Come on, adland. How are you going to respond to this tragedy?

Steve ElrickIn this guest post, Steve Elrick challenges the advertising industry to think differently about work-life balance following the death of copywriter Mita Diran.

It’s only advertising. Nobody dies.

Tragically it seems that wasn’t the case for Mita Diran. Most of us in advertising in Asia will have seen the first reports. Which also mentions a similar tale of Gabriel Lee in China.

I think some of our first reactions to a story like this is a sort of incredulity. In this modern age how someone could possibly die from overwork?

All the facts aren’t out yet of course and we have to be careful.

Of course, we can already surmise, as it’s been hinted, that other elements contributed to the cause of the tragedy, but lets not diminish that for Mita and her family it is most certainly a tragedy. Perhaps there were congenital health issues? Perhaps the medicating of exhaustion with powerful over-the-shelf stimulants (be they ‘only’ super strong cans of caffeine) made a pre-existing condition worse?

Even if, and even so, you have to fear that this perfect storm of unfortunate circumstances would never have happened if she wasn’t in a wider industry working culture that condones (and sometimes even boasts about) pushing people way beyond normal healthy boundaries.

This really isn’t about working long hours and a work life balance – those are conversations being held around the world in just about every business. This is about extremes; extremes that often seem to be becoming norms.

If it was many other industries it would be classified as sweat shop labour and defined as illegal – but of course it’s advertising, a ‘cushy’, sometimes professional, and often seemingly glamorous office job. The positive spin being that it’s a career choice where people willingly clock up crazy hours with a hunger and a passion to prove themselves and get ahead. And often it’s just that.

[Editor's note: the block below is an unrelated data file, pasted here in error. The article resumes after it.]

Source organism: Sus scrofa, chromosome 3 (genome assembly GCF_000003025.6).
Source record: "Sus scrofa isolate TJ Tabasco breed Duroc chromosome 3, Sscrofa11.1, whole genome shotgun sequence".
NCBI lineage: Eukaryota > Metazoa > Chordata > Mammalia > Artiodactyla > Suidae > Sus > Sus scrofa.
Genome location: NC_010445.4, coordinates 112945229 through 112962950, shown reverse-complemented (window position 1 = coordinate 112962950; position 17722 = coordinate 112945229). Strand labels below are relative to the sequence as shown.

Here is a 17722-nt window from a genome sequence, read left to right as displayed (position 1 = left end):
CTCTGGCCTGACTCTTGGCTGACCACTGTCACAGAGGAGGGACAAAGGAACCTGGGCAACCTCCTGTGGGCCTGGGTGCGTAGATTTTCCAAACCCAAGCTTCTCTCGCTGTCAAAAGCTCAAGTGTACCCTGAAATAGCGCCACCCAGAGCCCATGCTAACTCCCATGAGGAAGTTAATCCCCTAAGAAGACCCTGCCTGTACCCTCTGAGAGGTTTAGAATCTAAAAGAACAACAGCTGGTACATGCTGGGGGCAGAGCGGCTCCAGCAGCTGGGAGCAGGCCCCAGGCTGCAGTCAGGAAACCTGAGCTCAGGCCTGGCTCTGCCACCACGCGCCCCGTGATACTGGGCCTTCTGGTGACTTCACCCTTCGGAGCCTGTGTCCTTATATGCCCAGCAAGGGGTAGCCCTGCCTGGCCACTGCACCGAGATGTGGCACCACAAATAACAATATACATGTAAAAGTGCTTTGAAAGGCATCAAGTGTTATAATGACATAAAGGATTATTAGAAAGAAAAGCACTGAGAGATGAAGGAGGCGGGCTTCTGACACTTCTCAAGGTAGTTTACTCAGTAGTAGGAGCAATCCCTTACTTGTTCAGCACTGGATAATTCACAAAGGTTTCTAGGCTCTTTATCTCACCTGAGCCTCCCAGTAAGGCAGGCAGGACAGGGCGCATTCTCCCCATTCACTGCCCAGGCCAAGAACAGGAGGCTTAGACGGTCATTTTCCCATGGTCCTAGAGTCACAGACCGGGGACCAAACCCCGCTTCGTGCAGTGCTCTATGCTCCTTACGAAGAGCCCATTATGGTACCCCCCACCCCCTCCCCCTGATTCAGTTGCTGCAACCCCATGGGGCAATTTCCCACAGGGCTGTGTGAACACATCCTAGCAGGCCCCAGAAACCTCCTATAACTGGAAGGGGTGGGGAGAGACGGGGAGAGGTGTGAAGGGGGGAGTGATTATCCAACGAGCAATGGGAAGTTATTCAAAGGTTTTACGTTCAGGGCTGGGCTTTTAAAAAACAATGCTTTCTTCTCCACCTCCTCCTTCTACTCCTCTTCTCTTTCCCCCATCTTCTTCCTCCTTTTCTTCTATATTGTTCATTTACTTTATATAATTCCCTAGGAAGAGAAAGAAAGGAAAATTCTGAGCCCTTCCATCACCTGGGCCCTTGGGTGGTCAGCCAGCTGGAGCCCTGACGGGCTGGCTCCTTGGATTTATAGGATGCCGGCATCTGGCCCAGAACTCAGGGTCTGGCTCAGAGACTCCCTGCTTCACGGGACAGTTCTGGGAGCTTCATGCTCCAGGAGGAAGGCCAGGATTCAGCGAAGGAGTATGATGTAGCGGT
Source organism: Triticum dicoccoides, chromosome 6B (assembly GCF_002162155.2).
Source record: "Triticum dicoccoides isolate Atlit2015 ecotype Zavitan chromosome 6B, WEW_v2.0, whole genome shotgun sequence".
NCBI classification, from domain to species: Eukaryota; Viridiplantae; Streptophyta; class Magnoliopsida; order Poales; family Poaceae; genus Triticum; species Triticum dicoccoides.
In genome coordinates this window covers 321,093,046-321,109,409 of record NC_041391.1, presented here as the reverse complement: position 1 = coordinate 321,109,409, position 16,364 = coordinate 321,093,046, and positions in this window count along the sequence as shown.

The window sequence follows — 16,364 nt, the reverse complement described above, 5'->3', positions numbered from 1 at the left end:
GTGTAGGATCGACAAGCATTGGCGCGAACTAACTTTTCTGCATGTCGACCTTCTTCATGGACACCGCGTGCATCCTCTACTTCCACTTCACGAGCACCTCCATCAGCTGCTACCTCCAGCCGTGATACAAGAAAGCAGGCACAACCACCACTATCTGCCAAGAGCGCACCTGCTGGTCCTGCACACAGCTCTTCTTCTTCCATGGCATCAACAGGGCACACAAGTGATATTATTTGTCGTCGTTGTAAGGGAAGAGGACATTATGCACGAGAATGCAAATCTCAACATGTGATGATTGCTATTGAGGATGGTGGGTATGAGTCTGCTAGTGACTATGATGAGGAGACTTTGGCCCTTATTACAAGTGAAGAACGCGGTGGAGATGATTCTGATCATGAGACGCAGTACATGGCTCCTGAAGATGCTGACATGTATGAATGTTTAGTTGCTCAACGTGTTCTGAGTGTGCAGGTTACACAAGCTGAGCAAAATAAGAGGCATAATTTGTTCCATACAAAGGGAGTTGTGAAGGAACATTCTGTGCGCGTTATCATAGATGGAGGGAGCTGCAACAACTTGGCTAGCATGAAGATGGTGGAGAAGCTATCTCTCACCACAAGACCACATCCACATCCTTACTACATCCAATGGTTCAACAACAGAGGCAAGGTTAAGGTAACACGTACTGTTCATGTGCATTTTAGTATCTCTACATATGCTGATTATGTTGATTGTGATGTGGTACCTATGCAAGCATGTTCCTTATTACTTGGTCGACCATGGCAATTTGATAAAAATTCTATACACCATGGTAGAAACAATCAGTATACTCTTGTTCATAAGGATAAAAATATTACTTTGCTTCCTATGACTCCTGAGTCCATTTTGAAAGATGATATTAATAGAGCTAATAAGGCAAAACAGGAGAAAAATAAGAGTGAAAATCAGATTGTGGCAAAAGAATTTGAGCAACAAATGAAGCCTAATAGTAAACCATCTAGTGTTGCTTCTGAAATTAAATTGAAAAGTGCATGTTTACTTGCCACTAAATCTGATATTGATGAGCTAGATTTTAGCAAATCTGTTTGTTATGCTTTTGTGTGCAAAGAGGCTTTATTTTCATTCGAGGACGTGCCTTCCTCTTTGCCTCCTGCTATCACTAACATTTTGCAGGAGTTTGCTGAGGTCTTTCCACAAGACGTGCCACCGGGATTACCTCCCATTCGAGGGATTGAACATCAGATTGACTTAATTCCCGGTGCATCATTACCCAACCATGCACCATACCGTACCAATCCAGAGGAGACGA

However I get the feeling, and I’ve seen the evidence, that those ‘crazy hours’ are too often not an option but an expectation.

For the last few years what used to be the very long hours and occasional ‘all-nighters’ for pitches has turned into the rule and not the exception.

12 to 14 hour days and nonexistent weekends aren’t unusual.

More is being asked of less people for lower margins with shorter deadlines. We have often become a commodity business pushing out vastly more product at steadily decreasing margin with ever decreasing respect.

As shocking as stories like Mita’s are – if we push people to such extremes should they really be a surprise?

And yes, if they are only uppermost tip of the iceberg, how many other people below are tired, burned out, depressed, disillusioned, unhealthy and unhappy because of the way we have accepted to work?

Almost more depressing to me is the apparent silence from the business itself. For there not to be any outcry or condemnation from an industry that touts itself as being a ‘people business’ is kinda sad..

At the very, very least: would it be too much to ask that the principals of agency networks in Asia confirm that these extremes are actually in violation of their own corporate guidelines – as I am sure they MUST be.

(Providing the company has any soul whatsoever.)

Hell, even a very quick Google cruise of agency websites will promise you principles like these:

But for all that we ask of our people, we believe in giving back even more.  By making it our responsibility to make people better.  By helping them unleash their passion, harness their talents and follow their dreams.”

“We treat our people as human beings. We help them when they are in trouble — with their jobs, with illnesses, with emotional problems.”

Chairmen, CEO’s, ECD’s – by coming out and publicly restating your own Agency principles as regards to fair and humane working practice would at the very least give the most junior and powerless employees a base from which to understand what’s acceptable and what isn’t.

You owe that to them, you really do. For every potential Mita within your company.

And if your response is – “Hey, I would never ask someone to work so many hours that it impacted their health”, well of course not, that would be criminal.

But when’s the last time you specifically asked someone NOT to?

Steve Elrick is the former Asia Pacific executive creative director at BBH


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